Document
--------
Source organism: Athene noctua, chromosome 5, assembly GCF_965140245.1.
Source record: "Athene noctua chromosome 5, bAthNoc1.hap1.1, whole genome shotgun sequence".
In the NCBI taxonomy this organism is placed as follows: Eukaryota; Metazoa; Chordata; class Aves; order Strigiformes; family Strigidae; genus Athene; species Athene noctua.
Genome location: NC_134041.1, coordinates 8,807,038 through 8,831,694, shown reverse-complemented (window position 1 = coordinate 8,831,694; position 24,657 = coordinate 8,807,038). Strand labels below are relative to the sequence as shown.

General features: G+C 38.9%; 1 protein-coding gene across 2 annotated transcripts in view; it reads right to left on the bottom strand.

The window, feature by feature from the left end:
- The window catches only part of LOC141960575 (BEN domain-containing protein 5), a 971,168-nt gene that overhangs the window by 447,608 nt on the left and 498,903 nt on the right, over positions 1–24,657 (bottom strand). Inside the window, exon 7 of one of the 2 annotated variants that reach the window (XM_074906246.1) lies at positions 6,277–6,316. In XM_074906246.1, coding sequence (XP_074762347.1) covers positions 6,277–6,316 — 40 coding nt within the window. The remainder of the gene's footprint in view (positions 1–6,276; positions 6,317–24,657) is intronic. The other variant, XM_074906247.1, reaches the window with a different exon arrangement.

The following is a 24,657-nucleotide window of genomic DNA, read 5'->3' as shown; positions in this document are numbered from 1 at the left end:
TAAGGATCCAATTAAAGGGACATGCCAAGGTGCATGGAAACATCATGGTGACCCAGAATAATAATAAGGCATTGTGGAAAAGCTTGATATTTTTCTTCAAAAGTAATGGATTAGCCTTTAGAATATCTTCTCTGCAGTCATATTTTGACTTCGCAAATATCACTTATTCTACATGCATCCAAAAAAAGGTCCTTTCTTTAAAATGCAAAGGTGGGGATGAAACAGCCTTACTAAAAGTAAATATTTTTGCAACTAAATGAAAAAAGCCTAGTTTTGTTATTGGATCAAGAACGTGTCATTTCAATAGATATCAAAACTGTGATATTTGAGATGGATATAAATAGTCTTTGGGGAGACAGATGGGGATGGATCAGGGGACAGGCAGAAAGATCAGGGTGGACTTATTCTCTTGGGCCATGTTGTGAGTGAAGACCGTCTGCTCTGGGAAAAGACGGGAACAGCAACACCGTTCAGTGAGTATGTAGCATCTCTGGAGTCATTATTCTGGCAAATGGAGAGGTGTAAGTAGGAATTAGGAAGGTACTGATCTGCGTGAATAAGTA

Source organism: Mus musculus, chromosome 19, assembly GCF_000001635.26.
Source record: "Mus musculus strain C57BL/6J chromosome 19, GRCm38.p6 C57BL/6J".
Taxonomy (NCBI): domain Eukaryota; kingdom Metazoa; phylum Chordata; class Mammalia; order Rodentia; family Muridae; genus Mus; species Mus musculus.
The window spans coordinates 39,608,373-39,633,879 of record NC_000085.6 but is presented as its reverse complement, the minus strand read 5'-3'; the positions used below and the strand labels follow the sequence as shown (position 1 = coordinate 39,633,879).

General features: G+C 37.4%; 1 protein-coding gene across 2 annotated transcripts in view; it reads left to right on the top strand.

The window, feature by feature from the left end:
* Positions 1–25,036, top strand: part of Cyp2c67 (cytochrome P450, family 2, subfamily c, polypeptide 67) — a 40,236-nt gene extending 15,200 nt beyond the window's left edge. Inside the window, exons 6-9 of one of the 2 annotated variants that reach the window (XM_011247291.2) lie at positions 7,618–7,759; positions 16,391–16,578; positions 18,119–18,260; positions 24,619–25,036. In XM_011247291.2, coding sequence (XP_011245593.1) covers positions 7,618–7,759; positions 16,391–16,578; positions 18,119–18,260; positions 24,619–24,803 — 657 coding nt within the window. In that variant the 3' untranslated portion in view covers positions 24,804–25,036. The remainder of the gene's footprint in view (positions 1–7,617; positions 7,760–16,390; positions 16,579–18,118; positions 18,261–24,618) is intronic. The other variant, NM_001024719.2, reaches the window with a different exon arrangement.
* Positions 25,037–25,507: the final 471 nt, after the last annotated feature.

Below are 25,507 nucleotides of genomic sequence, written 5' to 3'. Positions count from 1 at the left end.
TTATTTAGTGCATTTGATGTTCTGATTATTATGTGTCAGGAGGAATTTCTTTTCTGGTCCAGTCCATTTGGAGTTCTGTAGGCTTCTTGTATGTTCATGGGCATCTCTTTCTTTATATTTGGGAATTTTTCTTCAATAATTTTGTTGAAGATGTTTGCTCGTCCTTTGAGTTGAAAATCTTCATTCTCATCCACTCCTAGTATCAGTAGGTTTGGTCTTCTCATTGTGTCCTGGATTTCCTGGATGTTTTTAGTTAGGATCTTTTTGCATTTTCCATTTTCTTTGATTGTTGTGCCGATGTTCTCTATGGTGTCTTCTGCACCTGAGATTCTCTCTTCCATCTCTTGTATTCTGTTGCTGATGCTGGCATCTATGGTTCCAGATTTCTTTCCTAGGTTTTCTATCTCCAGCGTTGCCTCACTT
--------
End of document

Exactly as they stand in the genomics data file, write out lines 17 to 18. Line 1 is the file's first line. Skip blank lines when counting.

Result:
* Positions 25,037–25,507: the final 471 nt, after the last annotated feature.

Below are 25,507 nucleotides of genomic sequence, written 5' to 3'. Positions count from 1 at the left end.